Surly ECR and the Surly 24-Pack Rack: Initial Impressions

Imagine my delight,

when an enormous box from Surly was delivered to my door, with instructions to do something cool with the contents: A medium Surly ECR, and a 24-Pack Rack! I was planning a trip to Breckenridge to say hello to my Brother who was becoming a year older, and I wanted to climb some mountains to train for the Tour of the Highest Hundred, so naturally, The Surly ECR entered into the thick of my plans.

In this post, I’ll go over the unboxing process, some of initial thoughts, and how I’ve set things up for a 5 day bike tour + mountaineering (bike-a-neering?) trip to Summit County. In a follow up post, we’ll talk about that trip itself.

Continue reading…


What Are the Most Difficult/Technical Parts of The Tour of the Highest Hundred?

One of the main attributes that differentiates The Highest Hundred from other ultra-endurance FKTs is the technical nature of some parts of the route.

For example, the Appalachian Trail is indeed longer, and has more elevation gain than The Highest Hundred (many of the stats of the AT may surprise you), but I think it’s comparable to this challenge in a, “how much blood/sweat/tears will you go through” if done as a self-supported FKT.

Continue Reading...


Glacier Gorge and the Trough!

No rest for the weary! My buddy David perhaps jokingly asked me if I wanted to go for Longs, via the Trough on Sunday (“Those Centennials ain’t gonna climb themselves!”) and I naturally went for the bait, on the condition that I’d probably be lagging behind given the climbing on my legs already for week, after Everesting Green Mountain.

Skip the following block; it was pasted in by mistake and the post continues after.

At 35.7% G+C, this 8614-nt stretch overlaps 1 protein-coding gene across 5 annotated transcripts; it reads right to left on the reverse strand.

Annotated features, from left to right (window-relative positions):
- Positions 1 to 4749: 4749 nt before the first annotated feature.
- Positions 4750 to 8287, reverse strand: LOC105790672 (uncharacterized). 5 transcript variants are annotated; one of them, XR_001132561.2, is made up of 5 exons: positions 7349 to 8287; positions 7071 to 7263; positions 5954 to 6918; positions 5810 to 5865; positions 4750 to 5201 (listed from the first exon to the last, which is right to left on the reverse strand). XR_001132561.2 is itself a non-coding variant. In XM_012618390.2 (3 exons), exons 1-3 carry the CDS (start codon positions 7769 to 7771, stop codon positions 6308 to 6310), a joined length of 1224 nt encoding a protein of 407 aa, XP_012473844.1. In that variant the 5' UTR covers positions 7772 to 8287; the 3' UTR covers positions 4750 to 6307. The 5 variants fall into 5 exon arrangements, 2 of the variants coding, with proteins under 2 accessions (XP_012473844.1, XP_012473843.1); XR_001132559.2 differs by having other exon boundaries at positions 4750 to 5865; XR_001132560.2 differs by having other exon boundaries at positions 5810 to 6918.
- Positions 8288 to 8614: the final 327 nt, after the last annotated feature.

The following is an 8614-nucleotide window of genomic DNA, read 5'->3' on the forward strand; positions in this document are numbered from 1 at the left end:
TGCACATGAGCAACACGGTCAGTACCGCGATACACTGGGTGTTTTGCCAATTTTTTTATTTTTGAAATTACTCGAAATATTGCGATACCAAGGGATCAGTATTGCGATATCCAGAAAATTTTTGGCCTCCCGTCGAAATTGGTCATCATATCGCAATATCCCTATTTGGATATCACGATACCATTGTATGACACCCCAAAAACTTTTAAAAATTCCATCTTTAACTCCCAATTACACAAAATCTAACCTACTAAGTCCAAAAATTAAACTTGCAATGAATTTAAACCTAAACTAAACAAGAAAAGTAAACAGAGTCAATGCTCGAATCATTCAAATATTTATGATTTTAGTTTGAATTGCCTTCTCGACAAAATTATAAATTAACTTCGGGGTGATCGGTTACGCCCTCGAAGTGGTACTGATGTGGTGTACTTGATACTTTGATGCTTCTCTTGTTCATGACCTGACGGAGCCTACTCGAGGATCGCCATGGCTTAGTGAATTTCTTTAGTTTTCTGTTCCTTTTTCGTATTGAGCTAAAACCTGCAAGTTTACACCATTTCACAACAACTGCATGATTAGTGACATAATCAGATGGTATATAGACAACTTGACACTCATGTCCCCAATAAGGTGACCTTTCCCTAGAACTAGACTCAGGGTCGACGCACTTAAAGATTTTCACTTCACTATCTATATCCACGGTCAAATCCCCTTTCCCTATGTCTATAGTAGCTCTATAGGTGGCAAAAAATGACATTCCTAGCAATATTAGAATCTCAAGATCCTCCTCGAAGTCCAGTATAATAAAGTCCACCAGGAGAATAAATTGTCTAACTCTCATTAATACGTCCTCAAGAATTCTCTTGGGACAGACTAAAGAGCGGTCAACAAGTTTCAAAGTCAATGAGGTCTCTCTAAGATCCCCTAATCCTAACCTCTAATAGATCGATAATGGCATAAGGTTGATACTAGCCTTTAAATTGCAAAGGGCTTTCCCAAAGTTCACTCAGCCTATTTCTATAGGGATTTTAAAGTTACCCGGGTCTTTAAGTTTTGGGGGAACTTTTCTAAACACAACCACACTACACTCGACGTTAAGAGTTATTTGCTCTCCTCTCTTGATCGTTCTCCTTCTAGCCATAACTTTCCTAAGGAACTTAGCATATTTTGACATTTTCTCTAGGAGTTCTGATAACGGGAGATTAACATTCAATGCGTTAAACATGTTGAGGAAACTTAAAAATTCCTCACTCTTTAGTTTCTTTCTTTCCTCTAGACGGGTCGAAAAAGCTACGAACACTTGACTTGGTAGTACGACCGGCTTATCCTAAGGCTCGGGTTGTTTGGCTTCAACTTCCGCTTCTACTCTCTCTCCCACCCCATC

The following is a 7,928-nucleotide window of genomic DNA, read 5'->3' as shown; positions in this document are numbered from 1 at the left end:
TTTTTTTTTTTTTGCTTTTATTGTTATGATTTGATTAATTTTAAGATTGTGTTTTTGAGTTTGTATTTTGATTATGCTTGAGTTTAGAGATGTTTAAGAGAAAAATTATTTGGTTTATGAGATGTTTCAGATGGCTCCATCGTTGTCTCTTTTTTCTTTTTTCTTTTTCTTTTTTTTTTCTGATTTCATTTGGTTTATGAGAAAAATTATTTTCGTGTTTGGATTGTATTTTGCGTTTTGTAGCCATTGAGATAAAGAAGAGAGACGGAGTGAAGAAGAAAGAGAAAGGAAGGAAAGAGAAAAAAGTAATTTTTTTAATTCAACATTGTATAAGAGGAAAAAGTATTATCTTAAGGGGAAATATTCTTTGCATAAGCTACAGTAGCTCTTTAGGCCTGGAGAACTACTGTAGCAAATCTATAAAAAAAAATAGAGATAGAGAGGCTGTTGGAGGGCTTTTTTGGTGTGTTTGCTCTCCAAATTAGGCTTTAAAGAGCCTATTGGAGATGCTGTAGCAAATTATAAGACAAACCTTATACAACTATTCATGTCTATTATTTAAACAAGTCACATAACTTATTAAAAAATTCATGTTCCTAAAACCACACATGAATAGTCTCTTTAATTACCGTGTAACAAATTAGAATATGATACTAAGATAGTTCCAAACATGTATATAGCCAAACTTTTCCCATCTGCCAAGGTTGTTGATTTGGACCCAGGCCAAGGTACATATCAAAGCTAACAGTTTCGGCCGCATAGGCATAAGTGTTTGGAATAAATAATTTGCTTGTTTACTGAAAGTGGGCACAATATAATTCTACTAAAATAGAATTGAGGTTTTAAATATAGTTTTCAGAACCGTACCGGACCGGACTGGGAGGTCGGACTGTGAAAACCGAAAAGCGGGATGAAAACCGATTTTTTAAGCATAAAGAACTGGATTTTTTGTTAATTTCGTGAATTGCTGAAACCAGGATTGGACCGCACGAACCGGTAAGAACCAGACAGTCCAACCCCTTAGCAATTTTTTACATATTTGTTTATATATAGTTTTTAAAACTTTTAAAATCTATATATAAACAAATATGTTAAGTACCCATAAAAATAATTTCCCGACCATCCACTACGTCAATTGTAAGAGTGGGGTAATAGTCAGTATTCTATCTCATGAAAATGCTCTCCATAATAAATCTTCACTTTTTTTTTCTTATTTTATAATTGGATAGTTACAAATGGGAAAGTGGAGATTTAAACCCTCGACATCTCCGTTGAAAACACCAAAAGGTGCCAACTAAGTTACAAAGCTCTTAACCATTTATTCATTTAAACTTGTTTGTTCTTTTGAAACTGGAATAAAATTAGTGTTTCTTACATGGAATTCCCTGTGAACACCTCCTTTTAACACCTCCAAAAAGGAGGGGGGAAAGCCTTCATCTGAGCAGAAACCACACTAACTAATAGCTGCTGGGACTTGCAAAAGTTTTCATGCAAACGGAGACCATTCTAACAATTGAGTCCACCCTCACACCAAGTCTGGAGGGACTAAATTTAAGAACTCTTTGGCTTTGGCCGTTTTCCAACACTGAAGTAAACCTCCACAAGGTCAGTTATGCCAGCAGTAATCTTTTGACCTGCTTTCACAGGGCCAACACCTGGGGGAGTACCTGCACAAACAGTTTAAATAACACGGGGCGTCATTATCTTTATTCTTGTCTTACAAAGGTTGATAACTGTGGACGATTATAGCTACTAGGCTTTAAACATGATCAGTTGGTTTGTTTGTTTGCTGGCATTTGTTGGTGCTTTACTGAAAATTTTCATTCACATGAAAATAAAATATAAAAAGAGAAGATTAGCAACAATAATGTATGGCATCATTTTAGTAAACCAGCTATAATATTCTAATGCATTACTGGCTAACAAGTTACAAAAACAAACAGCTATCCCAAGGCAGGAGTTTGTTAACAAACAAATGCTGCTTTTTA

Continue Reading...


Is the Highest Hundred Trainable?

Fair enough question, and I’ve wondered myself. Physically, there may not be a “best” training plan to guarantee great results, like you could with a marathon.

Strange things happen in ultra endurance distances and this challenge makes a Hard Rock, or a UTMB look quaint.

Continue Reading...


Bikepacking Route to Leadville!

One of the things that makes this project so amazing to work on (and eventually complete!) is the dual (at least!) nature of the adventure: you have to ride some challenging terrain, and once you’re in that rhythm you’ll have to stop as it’s time to change things up and go for a backpack.

Continue Reading...


Mapping Out The San Juans

The San Juans hold almost a third of the entire Centennials to be visited on the Tour of the Highest Hundred. The mountain range itself is spread out in a massive area, where roads are few, and approach is time-consuming.

Going into the San Juans with a plan will help ensure success in this range.

Continue Reading...


Taming the The Weminuche Throwdown

For me, the Weminuche Centennials will be the crux of the entire route,

The statistics give me some pause:  9 peaks, 52 miles, 28,000 of elevation gain: 

https://www.strava.com/routes/4479280

Starting at Highway 550 on top of Molas Pass, follow the Colorado Trail for a few miles east, before turning south into Elk Creek Drainage to climb the first of nine peaks, Vestal (via Wham Ridge).

Continue Reading...